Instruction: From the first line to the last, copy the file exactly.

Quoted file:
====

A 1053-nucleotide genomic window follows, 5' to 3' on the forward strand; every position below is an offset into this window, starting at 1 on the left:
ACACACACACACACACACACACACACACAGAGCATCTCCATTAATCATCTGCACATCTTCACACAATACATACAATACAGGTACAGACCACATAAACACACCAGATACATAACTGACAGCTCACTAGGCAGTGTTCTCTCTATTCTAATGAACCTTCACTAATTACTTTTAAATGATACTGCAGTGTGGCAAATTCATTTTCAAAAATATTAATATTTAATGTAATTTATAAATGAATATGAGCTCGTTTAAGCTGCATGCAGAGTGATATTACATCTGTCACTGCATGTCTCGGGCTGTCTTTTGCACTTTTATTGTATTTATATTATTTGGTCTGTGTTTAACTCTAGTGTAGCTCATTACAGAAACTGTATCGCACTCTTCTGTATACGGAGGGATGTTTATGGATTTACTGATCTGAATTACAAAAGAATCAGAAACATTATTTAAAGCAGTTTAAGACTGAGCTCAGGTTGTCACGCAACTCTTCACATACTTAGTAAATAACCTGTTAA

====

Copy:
A 1053-nucleotide genomic window follows, 5' to 3' on the forward strand; every position below is an offset into this window, starting at 1 on the left:
ACACACACACACACACACACACACACACAGAGCATCTCCATTAATCATCTGCACATCTTCACACAATACATACAATACAGGTACAGACCACATAAACACACCAGATACATAACTGACAGCTCACTAGGCAGTGTTCTCTCTATTCTAATGAACCTTCACTAATTACTTTTAAATGATACTGCAGTGTGGCAAATTCATTTTCAAAAATATTAATATTTAATGTAATTTATAAATGAATATGAGCTCGTTTAAGCTGCATGCAGAGTGATATTACATCTGTCACTGCATGTCTCGGGCTGTCTTTTGCACTTTTATTGTATTTATATTATTTGGTCTGTGTTTAACTCTAGTGTAGCTCATTACAGAAACTGTATCGCACTCTTCTGTATACGGAGGGATGTTTATGGATTTACTGATCTGAATTACAAAAGAATCAGAAACATTATTTAAAGCAGTTTAAGACTGAGCTCAGGTTGTCACGCAACTCTTCACATACTTAGTAAATAACCTGTTAA